Australian News

Scott Morrison to inject millions into recovery

The federal government is being careful not to put a dollar estimate on how much the bushfire emergency will cost.

Reconstructing bridges, roads and critical infrastructure destroyed by the blazes is expected to cost hundreds of millions of dollars.

Ahead of a cabinet meeting in Canberra, Emergency Management Minister David Littleproud was reluctant to put an exact figure on the funding envelope.

“Obviously after cabinet, if cabinet approves it, we will put in place a mechanism to get that money out the door as quickly as we can,” he told the ABC.

Scott Morrison has pledged to commit “everything that is needed and more” to the recovery effort.

The states will not be asked to match the federal government’s funding.

The prime minister will today launch the government’s national bushfire recovery agency, to be led by former Australian Federal Police commissioner Andrew Colvin and operate for at least two years.

The agency will offer income support to farmers, small business owners and residents affected by the fires.

Farmers who lost stock in the fires will be an urgent priority.

Hundreds of thousands of animals are believed to have died in fires that have ravaged parts of the country for many weeks.

“We will be trying to take pre-emptive steps today with state agencies around making sure the disposal of the livestock is done quickly – there is a biosecurity risk there,” Mr Littleproud said.

“We have to think about our native species that have been decimated by the fires, too, in terms of our recovery.”

Cabinet ministers will also consider mental health supports.

“We won’t be just rebuilding infrastructure, we want to rebuild lives,” Mr Littleproud said.

Mr Morrison hasn’t ruled out a royal commission into the bushfire crisis.

“It is something I would consider in concert with states and territories,” he said.

He said there may be a role for a national agency when it came to hazard reduction burns.

“Hazard reduction has been a constant refrain as I have been on the ground but I also acknowledge the drought conditions can make that very difficult,” he said.

Claims hazard reduction burns would have helped stem the bushfire crisis have been disputed by experts, with Australia’s ex-fire chiefs saying climate change was the main culprit.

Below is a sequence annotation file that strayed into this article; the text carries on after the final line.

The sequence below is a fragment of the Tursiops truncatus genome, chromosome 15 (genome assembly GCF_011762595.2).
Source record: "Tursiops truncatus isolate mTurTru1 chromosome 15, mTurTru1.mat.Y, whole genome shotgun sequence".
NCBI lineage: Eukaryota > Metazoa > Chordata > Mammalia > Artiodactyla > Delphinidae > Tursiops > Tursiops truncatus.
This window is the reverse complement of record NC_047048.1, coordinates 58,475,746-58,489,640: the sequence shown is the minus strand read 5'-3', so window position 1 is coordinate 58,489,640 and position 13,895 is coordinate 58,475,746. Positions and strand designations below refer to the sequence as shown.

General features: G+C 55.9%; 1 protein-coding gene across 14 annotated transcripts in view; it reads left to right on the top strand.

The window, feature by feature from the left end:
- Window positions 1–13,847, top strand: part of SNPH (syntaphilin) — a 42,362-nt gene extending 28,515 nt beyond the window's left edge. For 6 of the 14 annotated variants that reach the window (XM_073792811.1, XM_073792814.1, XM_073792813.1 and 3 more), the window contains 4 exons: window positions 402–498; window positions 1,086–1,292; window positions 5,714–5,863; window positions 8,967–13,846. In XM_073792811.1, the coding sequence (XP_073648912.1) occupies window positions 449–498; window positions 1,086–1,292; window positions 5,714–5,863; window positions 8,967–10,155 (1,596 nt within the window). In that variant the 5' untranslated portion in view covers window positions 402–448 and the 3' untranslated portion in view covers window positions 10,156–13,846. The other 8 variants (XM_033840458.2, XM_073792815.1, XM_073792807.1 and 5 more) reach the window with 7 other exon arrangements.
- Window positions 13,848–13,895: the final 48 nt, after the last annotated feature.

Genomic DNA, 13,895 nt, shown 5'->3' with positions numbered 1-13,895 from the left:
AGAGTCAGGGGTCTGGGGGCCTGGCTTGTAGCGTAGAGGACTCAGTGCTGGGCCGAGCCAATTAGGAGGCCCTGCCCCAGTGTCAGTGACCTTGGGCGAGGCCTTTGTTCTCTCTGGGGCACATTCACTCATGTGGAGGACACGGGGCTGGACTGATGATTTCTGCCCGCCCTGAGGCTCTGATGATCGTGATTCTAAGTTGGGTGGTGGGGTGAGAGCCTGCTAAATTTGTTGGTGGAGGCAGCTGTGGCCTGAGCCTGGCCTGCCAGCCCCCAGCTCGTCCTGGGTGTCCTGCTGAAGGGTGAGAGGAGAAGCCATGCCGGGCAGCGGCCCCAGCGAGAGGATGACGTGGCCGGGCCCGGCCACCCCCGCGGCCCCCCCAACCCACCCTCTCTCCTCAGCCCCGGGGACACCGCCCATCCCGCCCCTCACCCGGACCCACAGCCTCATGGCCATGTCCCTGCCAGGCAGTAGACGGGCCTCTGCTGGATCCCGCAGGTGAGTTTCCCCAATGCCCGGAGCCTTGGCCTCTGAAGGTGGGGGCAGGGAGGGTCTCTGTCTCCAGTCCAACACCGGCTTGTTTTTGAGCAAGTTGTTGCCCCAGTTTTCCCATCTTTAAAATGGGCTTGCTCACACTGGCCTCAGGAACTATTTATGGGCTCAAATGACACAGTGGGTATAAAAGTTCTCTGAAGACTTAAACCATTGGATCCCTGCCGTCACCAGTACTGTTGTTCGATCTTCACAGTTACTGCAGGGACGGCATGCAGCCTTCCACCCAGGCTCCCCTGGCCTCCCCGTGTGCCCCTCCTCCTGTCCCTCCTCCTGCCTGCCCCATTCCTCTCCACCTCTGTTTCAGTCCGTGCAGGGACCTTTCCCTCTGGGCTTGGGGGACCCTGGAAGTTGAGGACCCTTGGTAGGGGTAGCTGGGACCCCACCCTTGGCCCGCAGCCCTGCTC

Former foreign minister Julie Bishop said Australia needs to show global leadership on climate change in response to the bushfire crisis.

“Countries do look to Australia for direction for guidance and leadership,” she told the Nine Network today.

Ms Bishop said Australia must compose a coherent national climate and energy policy to present at international conferences.

The government has already announced the rollout of up to 3000 Defence Force reservists to help handle the fallout from fires.

Fire crews across South Australia, Victoria, Tasmania and NSW today will race to build containment lines around dozens of dangerous blazes.

One hundred reservists will head to South Australia’s Kangaroos Island to help with bushfire recovery.

SA will be under a total fire ban with warmer conditions predicted there on Wednesday, and expected to cross the eastern states on Thursday and Friday.

The nationwide bushfire death toll rose to 23 on Sunday, when police confirmed a man had died while helping a friend battling a fire at Batlow, south of Canberra.

The 47-year-old is among 14 to have died in the past week.

Four people remain missing in Victoria.

More than 6.75 million hectares of land – nearly seven times the size of Melbourne or the total mass of the Republic of Ireland – has been scorched nationwide since July.

Millions of wildlife have also died, though Zoos Victoria chief executive Jenny Gray said the full impact was “impossible to determine at this early stage”.

Insurance claims are estimated at $375 million since November, with a further $56 million in insured property losses in September and October.

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